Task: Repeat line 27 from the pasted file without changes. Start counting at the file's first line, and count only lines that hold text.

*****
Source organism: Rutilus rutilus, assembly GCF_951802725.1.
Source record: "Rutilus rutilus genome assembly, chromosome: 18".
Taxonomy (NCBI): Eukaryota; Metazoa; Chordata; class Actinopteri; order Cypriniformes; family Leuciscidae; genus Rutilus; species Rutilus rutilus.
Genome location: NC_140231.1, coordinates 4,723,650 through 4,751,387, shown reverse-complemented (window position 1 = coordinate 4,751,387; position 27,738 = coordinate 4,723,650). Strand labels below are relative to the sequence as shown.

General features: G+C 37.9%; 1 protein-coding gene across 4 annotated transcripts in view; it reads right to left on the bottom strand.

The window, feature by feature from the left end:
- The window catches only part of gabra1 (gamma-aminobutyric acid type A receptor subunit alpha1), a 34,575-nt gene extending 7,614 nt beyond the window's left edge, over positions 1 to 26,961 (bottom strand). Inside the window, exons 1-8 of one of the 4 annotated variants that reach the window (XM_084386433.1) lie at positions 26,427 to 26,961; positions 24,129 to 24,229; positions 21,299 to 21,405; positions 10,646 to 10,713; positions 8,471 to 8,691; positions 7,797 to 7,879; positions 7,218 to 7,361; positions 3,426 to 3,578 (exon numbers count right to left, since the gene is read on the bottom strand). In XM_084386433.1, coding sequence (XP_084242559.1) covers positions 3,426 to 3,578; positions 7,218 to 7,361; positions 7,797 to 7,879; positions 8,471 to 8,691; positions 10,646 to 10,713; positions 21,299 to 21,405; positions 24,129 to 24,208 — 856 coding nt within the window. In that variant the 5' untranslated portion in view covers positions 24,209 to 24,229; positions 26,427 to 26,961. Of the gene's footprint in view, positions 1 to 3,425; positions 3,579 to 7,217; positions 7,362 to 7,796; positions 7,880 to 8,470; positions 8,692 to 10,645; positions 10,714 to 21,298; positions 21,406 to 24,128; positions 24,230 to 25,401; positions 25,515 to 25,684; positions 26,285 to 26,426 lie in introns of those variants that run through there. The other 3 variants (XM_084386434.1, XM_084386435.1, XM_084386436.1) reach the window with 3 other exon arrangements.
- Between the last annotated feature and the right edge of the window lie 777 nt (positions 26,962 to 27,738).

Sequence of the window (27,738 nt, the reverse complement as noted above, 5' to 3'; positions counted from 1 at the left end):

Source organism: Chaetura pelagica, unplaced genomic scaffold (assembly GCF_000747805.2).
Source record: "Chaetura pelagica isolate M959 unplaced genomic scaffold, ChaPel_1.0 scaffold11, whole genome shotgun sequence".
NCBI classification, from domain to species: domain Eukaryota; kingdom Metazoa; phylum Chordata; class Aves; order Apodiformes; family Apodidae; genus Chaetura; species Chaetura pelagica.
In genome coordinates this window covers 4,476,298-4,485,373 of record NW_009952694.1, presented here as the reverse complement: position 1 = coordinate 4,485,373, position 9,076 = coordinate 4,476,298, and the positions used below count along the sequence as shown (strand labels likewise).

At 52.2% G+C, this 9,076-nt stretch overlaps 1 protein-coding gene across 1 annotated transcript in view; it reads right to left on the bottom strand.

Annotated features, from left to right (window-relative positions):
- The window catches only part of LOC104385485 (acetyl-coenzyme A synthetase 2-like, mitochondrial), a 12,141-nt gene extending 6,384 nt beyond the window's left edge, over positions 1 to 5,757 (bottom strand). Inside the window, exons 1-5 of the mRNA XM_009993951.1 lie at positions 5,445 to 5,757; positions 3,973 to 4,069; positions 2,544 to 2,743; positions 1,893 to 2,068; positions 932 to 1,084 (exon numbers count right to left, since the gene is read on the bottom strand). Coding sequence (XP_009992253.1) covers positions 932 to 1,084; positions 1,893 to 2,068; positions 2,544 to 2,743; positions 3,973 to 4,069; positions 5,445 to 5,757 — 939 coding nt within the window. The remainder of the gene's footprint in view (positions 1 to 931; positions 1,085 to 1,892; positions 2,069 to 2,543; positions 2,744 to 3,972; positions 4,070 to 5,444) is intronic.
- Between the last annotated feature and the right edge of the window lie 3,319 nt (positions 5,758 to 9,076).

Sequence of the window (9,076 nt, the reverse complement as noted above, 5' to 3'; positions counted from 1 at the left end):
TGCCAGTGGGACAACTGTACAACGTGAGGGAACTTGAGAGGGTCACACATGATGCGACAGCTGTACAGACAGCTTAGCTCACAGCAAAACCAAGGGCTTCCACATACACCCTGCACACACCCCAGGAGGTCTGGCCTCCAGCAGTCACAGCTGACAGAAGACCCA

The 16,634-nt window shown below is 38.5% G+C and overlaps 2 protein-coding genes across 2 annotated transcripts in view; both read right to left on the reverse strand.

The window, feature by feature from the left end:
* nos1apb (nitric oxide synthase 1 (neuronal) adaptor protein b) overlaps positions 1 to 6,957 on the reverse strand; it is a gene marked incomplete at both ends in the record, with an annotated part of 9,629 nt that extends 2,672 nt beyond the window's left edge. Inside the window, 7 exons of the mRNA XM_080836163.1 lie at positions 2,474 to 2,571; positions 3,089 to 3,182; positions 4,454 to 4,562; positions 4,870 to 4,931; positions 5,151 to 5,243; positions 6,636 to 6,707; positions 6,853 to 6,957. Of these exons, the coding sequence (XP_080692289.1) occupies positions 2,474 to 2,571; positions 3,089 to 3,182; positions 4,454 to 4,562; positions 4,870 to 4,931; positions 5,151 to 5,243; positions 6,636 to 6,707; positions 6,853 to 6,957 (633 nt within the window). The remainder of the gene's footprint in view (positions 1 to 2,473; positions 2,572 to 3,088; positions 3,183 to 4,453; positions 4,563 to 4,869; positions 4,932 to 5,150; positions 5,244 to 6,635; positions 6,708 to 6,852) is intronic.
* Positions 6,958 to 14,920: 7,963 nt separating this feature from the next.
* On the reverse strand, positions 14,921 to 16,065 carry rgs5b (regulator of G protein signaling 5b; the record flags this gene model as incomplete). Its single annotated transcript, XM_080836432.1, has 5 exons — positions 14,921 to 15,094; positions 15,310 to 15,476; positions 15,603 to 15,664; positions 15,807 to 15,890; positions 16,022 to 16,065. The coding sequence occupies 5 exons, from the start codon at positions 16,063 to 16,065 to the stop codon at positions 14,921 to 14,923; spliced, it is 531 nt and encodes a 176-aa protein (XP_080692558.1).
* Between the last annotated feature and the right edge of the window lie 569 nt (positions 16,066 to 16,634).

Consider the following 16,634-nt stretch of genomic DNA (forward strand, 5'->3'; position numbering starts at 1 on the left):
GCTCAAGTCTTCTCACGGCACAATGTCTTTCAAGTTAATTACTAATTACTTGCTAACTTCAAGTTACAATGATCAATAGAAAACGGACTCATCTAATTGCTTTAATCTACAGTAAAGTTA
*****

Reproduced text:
GCTCAAGTCTTCTCACGGCACAATGTCTTTCAAGTTAATTACTAATTACTTGCTAACTTCAAGTTACAATGATCAATAGAAAACGGACTCATCTAATTGCTTTAATCTACAGTAAAGTTA